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Toxicol Appl Pharmacol. 2004 May 1;196(3):431-7.

Exposure to chromium (VI) in the drinking water increases susceptibility to UV-induced skin tumors in hairless mice.

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  • 1Nelson Institute of Environmental Medicine, New York University School of Medicine, 57 Old Forge Road, Tuxedo, NY 10016, USA.

Abstract

Hexavalent chromium (Cr (VI)) is a well known-human carcinogen with exposures occurring in both occupational and environmental settings. Although lung carcinogenicity has been well documented for occupational exposure via inhalation, the carcinogenic hazard of drinking water exposure to Cr (VI) has yet to be established. We used a hairless mouse model to study the effects of K(2)CrO(4) in the drinking water on ultraviolet radiation (UVR)-induced skin tumors. Hairless mice were unexposed or exposed to UVR alone (1.2 kJ/m(2)), K(2)CrO(4) alone at 2.5 and 5.0 ppm, or the combination of UVR and K(2)CrO(4) at 0.5, 2.5, and 5.0 ppm. Mice were observed on a weekly basis for the appearance of skin tumors larger than 2 mm. All the mice were euthanized on day 182. The skin tumors were excised and subsequently analyzed microscopically for malignancy by histopathology. There was a total absence of observable skin tumors in untreated mice and in mice exposed to chromate alone. However, there was a dose-dependent increase in the number of skin tumors greater than 2 mm in mice exposed to K(2)CrO(4) and UV compared with mice exposed to UV alone. The increase in tumors larger than 2 mm was statistically significant (P < 0.05) for UV and K(2)CrO(4) at the two highest K(2)CrO(4) doses (2.5 and 5.0 ppm), and there was a statistically significant increase in the numbers of malignant tumors per mouse in the UVR plus K(2)CrO(4) (5 ppm) group compared with UV alone. The data presented here indicate that K(2)CrO(4) increases the number of UV-induced skin tumors in a dose-dependent manner, and these results support the concern that regulatory agencies have relative to the carcinogenic health hazards of widespread human exposure to Cr (VI) in drinking water.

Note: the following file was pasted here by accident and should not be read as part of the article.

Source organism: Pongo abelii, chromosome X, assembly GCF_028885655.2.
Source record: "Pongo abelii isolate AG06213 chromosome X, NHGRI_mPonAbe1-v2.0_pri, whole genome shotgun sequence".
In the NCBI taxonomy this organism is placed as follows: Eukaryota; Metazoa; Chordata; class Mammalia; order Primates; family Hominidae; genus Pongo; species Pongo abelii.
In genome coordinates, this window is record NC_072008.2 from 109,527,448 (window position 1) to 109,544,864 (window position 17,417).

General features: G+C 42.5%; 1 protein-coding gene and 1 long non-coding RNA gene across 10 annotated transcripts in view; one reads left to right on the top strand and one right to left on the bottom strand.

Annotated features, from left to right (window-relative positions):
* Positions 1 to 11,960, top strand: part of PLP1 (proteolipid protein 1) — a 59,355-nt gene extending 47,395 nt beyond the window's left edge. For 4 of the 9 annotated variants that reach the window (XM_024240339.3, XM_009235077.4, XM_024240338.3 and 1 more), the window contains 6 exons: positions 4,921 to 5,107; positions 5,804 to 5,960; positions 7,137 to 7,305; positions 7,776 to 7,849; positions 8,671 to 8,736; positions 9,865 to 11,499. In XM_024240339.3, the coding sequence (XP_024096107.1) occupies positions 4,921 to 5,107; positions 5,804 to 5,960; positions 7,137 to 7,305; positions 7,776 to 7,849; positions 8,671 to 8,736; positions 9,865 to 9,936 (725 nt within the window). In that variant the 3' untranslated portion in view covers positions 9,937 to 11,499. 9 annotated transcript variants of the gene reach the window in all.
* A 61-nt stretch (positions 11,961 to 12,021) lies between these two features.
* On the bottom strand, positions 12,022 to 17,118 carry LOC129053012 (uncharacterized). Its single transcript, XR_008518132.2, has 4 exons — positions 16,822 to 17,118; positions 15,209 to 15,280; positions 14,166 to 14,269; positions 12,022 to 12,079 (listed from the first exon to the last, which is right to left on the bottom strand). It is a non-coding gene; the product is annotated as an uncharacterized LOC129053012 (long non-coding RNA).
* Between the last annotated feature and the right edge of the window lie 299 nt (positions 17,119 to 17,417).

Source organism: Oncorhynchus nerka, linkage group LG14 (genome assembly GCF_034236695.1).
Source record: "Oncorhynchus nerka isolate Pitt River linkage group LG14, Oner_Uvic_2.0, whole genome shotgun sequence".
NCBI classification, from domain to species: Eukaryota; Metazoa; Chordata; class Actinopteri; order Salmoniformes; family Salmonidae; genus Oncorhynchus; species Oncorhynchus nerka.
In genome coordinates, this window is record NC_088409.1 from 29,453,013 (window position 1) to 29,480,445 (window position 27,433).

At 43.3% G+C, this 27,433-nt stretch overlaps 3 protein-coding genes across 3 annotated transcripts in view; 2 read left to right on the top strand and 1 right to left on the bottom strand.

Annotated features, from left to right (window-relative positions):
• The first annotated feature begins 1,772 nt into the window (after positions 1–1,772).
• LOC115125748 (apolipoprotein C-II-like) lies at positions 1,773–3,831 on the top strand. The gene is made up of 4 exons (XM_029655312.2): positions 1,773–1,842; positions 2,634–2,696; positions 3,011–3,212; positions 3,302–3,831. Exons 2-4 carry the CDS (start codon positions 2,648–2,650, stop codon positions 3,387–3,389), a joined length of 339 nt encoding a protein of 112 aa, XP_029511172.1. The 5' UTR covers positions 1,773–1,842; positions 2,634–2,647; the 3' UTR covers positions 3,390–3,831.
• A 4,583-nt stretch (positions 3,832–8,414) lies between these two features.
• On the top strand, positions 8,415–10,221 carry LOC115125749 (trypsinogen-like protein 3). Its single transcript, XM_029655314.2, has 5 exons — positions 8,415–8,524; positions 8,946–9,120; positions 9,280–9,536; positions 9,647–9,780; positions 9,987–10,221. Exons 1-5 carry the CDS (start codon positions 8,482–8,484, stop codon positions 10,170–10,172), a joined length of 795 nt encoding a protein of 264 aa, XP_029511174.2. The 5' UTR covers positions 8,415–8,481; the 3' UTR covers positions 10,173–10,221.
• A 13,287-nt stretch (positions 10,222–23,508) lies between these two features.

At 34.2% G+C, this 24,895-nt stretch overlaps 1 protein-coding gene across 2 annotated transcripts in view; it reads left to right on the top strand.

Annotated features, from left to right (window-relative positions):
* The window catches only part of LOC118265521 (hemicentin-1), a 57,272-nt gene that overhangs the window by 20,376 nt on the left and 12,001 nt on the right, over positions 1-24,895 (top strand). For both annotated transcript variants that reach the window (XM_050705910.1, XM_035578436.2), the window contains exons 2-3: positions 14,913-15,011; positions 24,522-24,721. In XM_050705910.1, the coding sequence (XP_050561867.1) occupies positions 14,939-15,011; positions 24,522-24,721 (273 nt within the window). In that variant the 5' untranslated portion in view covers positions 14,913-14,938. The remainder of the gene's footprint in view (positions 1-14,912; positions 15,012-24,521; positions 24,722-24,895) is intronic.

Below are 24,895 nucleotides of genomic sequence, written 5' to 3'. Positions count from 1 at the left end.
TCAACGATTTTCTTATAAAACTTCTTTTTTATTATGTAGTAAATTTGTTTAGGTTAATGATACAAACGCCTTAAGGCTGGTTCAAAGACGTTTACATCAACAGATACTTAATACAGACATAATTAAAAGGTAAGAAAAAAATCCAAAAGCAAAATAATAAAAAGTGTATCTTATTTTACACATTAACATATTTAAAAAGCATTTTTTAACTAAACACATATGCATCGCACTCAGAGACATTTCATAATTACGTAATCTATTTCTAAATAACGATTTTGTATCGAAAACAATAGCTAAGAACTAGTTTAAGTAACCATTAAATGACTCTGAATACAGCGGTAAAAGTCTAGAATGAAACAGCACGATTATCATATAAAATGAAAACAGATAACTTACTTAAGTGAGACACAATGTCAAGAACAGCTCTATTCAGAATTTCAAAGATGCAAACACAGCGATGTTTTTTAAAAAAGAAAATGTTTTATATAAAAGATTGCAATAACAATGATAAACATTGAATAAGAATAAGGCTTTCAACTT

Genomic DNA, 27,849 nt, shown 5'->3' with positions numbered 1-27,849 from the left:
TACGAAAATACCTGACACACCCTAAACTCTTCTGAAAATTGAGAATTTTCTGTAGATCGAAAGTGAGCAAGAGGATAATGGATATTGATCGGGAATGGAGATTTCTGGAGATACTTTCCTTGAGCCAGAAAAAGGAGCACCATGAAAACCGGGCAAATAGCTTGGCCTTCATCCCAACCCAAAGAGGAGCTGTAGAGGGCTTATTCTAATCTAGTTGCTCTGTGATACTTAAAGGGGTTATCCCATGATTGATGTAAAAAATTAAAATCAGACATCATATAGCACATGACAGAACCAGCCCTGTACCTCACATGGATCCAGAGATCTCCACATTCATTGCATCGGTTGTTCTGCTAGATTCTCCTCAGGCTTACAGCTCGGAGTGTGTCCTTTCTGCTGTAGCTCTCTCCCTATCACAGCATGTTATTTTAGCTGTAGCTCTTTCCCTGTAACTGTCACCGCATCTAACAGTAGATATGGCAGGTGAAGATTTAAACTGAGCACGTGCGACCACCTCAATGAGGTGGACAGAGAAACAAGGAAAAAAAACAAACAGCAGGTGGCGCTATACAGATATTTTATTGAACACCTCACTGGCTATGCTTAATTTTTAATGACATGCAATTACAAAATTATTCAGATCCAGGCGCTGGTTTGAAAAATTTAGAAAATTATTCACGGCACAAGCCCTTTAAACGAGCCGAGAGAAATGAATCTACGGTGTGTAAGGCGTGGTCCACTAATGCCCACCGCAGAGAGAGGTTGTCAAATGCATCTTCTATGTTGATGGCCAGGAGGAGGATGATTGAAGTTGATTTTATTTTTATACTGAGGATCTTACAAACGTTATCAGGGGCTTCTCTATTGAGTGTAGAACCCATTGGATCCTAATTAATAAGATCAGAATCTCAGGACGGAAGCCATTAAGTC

PMID:
15094314
[PubMed - indexed for MEDLINE]
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